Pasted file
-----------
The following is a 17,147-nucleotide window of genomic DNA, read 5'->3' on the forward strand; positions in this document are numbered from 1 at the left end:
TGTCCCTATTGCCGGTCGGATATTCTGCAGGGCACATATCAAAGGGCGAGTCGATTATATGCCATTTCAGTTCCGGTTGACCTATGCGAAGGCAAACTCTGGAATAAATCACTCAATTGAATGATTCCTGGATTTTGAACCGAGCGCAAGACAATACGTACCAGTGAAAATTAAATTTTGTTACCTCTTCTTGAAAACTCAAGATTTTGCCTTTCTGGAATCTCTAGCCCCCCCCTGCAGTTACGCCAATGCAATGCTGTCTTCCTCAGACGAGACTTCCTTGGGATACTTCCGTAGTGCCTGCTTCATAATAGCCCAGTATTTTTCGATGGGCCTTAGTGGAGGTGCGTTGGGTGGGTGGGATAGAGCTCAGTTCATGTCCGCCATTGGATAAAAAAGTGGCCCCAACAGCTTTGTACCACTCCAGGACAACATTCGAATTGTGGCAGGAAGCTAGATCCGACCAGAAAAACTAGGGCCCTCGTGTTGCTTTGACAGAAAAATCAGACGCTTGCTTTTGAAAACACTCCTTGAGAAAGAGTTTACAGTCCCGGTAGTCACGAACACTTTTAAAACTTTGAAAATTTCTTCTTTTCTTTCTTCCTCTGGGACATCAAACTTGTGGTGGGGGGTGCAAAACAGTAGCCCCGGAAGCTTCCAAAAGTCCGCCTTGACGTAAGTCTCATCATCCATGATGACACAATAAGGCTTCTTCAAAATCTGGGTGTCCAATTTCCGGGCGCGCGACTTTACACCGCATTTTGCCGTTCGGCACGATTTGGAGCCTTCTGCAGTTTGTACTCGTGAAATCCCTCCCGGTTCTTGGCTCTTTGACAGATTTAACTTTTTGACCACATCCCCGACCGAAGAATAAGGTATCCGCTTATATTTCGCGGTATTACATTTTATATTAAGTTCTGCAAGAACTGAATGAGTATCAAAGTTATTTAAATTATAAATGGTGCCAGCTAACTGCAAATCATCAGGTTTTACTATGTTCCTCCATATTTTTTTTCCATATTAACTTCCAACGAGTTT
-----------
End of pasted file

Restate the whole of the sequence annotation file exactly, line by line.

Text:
The following is a 17,147-nucleotide window of genomic DNA, read 5'->3' on the forward strand; positions in this document are numbered from 1 at the left end:
TGTCCCTATTGCCGGTCGGATATTCTGCAGGGCACATATCAAAGGGCGAGTCGATTATATGCCATTTCAGTTCCGGTTGACCTATGCGAAGGCAAACTCTGGAATAAATCACTCAATTGAATGATTCCTGGATTTTGAACCGAGCGCAAGACAATACGTACCAGTGAAAATTAAATTTTGTTACCTCTTCTTGAAAACTCAAGATTTTGCCTTTCTGGAATCTCTAGCCCCCCCCTGCAGTTACGCCAATGCAATGCTGTCTTCCTCAGACGAGACTTCCTTGGGATACTTCCGTAGTGCCTGCTTCATAATAGCCCAGTATTTTTCGATGGGCCTTAGTGGAGGTGCGTTGGGTGGGTGGGATAGAGCTCAGTTCATGTCCGCCATTGGATAAAAAAGTGGCCCCAACAGCTTTGTACCACTCCAGGACAACATTCGAATTGTGGCAGGAAGCTAGATCCGACCAGAAAAACTAGGGCCCTCGTGTTGCTTTGACAGAAAAATCAGACGCTTGCTTTTGAAAACACTCCTTGAGAAAGAGTTTACAGTCCCGGTAGTCACGAACACTTTTAAAACTTTGAAAATTTCTTCTTTTCTTTCTTCCTCTGGGACATCAAACTTGTGGTGGGGGGTGCAAAACAGTAGCCCCGGAAGCTTCCAAAAGTCCGCCTTGACGTAAGTCTCATCATCCATGATGACACAATAAGGCTTCTTCAAAATCTGGGTGTCCAATTTCCGGGCGCGCGACTTTACACCGCATTTTGCCGTTCGGCACGATTTGGAGCCTTCTGCAGTTTGTACTCGTGAAATCCCTCCCGGTTCTTGGCTCTTTGACAGATTTAACTTTTTGACCACATCCCCGACCGAAGAATAAGGTATCCGCTTATATTTCGCGGTATTACATTTTATATTAAGTTCTGCAAGAACTGAATGAGTATCAAAGTTATTTAAATTATAAATGGTGCCAGCTAACTGCAAATCATCAGGTTTTACTATGTTCCTCCATATTTTTTTTCCATATTAACTTCCAACGAGTTT